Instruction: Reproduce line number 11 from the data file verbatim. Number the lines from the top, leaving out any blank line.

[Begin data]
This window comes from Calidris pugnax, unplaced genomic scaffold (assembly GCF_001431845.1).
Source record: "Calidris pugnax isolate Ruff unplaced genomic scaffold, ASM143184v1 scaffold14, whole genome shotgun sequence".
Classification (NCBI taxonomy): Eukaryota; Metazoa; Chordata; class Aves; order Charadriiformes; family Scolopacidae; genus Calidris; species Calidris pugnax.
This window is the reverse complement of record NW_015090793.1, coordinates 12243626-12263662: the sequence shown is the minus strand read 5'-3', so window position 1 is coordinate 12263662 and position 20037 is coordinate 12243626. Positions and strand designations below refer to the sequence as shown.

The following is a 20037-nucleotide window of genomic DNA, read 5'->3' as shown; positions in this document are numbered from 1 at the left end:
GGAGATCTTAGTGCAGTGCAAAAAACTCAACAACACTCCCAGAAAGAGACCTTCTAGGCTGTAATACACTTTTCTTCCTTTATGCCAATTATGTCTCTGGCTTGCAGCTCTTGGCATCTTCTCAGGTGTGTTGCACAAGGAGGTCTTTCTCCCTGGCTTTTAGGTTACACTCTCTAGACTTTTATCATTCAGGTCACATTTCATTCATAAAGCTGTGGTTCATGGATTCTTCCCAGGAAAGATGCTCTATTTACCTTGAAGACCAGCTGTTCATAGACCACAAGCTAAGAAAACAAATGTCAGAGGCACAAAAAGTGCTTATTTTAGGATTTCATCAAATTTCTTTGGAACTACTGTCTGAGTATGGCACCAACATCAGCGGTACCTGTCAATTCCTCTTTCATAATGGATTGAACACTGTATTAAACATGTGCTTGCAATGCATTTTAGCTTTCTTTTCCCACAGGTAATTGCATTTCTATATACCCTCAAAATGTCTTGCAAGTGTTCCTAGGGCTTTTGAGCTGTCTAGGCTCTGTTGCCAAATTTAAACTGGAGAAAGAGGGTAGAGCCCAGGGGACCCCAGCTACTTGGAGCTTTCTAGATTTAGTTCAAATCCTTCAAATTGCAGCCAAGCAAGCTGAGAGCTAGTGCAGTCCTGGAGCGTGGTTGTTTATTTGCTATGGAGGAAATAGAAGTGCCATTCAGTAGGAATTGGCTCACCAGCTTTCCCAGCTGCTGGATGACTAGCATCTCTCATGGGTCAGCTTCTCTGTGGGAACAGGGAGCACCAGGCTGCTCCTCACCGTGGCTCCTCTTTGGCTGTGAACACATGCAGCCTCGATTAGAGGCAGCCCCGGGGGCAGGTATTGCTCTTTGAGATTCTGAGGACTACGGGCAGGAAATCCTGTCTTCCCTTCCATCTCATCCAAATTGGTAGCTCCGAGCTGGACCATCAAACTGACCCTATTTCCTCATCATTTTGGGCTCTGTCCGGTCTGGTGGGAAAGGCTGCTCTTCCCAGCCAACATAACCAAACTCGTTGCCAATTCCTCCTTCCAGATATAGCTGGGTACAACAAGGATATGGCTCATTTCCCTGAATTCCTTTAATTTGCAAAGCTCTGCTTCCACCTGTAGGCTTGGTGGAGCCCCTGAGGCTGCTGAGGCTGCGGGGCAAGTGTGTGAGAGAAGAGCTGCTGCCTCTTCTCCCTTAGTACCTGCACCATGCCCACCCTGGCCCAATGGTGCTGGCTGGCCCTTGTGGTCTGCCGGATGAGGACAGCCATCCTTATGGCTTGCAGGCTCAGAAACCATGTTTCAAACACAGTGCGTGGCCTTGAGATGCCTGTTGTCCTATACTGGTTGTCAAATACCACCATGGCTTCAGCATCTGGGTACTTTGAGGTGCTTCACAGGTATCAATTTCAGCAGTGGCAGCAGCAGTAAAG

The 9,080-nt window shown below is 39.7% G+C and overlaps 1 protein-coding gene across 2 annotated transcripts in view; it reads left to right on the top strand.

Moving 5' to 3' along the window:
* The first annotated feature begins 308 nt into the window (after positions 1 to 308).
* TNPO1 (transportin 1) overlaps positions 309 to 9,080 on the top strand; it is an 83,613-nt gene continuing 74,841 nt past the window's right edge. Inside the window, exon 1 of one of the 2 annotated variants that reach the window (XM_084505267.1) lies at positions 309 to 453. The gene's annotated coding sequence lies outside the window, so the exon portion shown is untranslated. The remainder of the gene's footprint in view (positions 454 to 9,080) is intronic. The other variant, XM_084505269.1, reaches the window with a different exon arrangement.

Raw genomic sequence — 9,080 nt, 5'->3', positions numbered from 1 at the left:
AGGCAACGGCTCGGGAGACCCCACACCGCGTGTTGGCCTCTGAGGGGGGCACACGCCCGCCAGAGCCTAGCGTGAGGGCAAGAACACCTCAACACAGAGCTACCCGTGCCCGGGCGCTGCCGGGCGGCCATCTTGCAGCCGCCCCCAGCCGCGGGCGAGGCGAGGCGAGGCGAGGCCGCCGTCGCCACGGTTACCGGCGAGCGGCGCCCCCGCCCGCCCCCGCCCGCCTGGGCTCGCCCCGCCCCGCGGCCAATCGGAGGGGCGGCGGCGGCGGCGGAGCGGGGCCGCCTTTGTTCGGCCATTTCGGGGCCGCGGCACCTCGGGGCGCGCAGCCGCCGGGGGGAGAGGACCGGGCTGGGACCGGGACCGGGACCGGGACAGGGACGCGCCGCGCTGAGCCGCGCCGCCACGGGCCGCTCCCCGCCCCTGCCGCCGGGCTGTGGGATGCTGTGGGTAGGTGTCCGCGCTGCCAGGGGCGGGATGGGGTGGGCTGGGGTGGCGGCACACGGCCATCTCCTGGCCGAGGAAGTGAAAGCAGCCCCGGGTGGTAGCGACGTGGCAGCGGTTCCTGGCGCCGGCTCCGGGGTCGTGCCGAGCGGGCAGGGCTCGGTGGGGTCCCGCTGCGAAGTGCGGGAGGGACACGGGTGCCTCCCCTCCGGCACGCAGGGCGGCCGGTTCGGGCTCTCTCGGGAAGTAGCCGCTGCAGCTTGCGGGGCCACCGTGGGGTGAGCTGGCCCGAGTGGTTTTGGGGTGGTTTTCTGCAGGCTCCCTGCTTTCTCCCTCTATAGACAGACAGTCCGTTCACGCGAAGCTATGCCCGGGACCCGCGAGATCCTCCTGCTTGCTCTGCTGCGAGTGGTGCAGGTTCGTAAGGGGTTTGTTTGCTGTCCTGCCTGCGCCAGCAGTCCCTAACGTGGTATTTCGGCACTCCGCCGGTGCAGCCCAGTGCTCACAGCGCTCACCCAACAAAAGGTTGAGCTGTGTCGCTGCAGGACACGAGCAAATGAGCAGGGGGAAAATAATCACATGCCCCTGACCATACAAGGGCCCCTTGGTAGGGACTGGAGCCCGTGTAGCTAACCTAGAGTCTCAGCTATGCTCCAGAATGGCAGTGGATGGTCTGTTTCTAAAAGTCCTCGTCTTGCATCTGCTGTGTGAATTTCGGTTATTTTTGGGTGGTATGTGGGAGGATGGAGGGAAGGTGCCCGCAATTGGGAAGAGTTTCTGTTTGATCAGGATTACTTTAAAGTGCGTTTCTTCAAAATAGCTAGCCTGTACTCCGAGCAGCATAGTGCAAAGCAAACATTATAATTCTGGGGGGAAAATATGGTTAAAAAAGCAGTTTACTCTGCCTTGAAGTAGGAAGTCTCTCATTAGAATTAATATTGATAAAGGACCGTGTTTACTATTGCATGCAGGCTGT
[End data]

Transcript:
Raw genomic sequence — 9,080 nt, 5'->3', positions numbered from 1 at the left: